For more information, or tips to start your own Emergency Preparedness Kit, contact your local Red Cross Chapter at (559) 455-1000.

C is for Cookie!

Last week I had the pleasure of taking an Adult CPR/AED course here at our Chapter. However, this course wasn't like any other. The class begin at 6:00 am and was filled with Red Cross volunteers who were brave enough to be seen on camera as we certified Great Day Reporter, Clayton Clark on air! In case you weren't up at 5:00am like I was, you can catch a glimpse of what happens in a Red Cross course by clicking here. In our training we were taught about The 3 C's. Which if you don't know what those C's are I suggest you take a class, immediately! But over the past week I feel that we at the Red Cross have been bombarded with the letter C, so today I will share with you my version of The 3 C's to inform you guys on what we have been up to this past week!

Cholera - The Red Cross is responding to a cholera outbreak that has killed at least 138 people in Haiti’s rural Artibonite and Central Plateau regions north of Port-au-Prince. The American Red Cross, which is running the largest health promotion effort in the camps of Port-au-Prince, has offered support by making available its health and water/sanitation experts, and is also providing large quantities of chlorine to support the operation of water treatment plants. Read More...

Choking - Halloween is this weekend and there will be lots of hard candies, caramels and popcorn around-all serious choking hazards-be prepared, know what to do to keep your little goblins safe. Another serious danger at Halloween? Cars.

Citizens CPR - Sounds exciting and a little dangerous in a good way-right? It’s almost like CPR is getting dressed up for Halloween with a newspaper hat and megaphone. We recently announced a new initiative to train 5 million people in hands-only CPR by the end of 2011 here’s how we’re getting started.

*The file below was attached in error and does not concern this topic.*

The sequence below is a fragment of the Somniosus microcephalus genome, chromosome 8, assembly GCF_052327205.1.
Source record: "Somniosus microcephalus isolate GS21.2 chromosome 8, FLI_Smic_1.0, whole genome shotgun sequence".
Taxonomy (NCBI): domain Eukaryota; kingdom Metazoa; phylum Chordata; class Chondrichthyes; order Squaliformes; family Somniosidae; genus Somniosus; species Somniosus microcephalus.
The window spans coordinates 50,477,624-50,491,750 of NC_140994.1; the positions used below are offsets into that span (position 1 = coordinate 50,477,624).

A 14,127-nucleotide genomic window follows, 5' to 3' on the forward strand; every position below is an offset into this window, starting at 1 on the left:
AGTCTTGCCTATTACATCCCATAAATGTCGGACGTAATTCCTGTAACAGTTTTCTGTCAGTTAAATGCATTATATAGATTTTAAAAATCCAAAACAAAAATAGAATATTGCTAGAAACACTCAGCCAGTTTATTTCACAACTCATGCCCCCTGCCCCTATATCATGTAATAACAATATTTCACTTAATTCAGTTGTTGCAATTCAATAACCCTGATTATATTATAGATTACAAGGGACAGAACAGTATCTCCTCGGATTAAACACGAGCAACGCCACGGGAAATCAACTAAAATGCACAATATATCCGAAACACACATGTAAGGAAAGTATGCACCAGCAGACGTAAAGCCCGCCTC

There you have it, my version of The 3 C's. Cholera, Choking, and Citizens CPR. In no means, should this replace Check, Call, and Care, but in the last week these have been hot topics here at the Red Cross so I figured I'm at least qualified to teach you all about how the Red Cross is ready and responding! 

PS. Did I mention today is National "Cranky Co-Workers" Day? Talk about another "C" that I can definitely relate to! Happy Wednesday!

Tuesday, October 26, 2010

Questions About Fire? The Red Cross Has Answers!

Are home fires a big problem in the United States?
Sadly, yes. Last year, the Red Cross responded to more than 74,000 disasters, 93 percent of them were fire-related. In the Central Valley area alone, the Red Cross responded to over 450 disasters last year, 90% of which were residential fires.

When do home fires happen?
Home fires can happen at any time, but they generally increase during the Summer, with July and August being the peak months. Home fires are also more common on Saturday and Sunday, and tend to peak between 6:00 and 7:00 PM.

Where are home fires most likely to start?
Home fires are more likely to start in the kitchen than any other room in the home. The second leading cause of home fires are heating sources like wood stoves, and fireplaces. Fires caused by smoking are the leading cause of deaths.

How can I prepare for a potential home fire?Smoke alarms are a critical step in being prepared for a home fire. Smoke alarms should be installed outside each sleeping area and on each level of your home. If you and your family sleep with the doors closed, install smoke alarms inside sleeping areas, too.

My home has a smoke alarm, is that all I need to do?
No, to function properly, smoke alarms must be maintained. In 2005, the NFPA reported that 74 percent of home fire deaths resulted from fires in homes with no smoke alarms or no working smoke alarms. Once a month you should use the test button to check each smoke alarm. And at least once a year, all smoke alarm batteries should be replaced. In addition, smoke alarms can become less sensitive over time and should be replaced at least every 10 years.